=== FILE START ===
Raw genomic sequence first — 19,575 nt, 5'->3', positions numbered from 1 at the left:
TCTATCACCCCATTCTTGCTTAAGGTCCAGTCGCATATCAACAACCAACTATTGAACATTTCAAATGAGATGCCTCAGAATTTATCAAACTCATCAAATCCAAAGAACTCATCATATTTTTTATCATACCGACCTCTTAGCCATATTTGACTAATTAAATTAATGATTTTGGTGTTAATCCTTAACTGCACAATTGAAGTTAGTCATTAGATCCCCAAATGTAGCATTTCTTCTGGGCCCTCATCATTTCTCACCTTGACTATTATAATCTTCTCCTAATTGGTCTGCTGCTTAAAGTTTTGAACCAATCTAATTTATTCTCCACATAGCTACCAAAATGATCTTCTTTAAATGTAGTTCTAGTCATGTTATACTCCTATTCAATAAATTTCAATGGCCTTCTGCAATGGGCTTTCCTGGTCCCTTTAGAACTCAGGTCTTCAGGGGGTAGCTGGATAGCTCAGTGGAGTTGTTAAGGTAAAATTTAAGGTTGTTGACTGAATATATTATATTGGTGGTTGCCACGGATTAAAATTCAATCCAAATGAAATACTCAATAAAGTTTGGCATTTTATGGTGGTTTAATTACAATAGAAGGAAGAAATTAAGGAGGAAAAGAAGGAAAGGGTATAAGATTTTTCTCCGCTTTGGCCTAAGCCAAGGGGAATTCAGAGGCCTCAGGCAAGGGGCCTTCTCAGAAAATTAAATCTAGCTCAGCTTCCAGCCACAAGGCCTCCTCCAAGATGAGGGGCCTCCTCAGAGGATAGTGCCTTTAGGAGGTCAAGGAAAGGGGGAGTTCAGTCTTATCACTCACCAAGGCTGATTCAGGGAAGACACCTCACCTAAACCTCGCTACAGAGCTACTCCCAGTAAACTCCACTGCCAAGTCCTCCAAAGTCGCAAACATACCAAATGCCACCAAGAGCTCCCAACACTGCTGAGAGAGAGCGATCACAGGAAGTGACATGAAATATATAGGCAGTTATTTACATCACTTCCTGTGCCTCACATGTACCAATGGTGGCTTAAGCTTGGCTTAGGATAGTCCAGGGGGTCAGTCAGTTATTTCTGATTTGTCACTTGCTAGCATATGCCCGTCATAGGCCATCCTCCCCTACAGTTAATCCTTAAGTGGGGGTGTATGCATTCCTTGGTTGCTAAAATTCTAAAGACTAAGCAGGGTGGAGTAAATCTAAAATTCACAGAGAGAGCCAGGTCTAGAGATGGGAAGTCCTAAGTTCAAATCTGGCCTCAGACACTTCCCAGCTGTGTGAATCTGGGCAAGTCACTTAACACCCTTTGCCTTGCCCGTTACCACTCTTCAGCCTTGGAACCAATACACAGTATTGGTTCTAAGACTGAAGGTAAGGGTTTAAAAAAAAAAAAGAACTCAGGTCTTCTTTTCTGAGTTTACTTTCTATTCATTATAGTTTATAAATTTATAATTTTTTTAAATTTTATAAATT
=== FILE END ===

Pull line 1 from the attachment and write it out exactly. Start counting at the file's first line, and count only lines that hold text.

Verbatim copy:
Raw genomic sequence first — 19,575 nt, 5'->3', positions numbered from 1 at the left: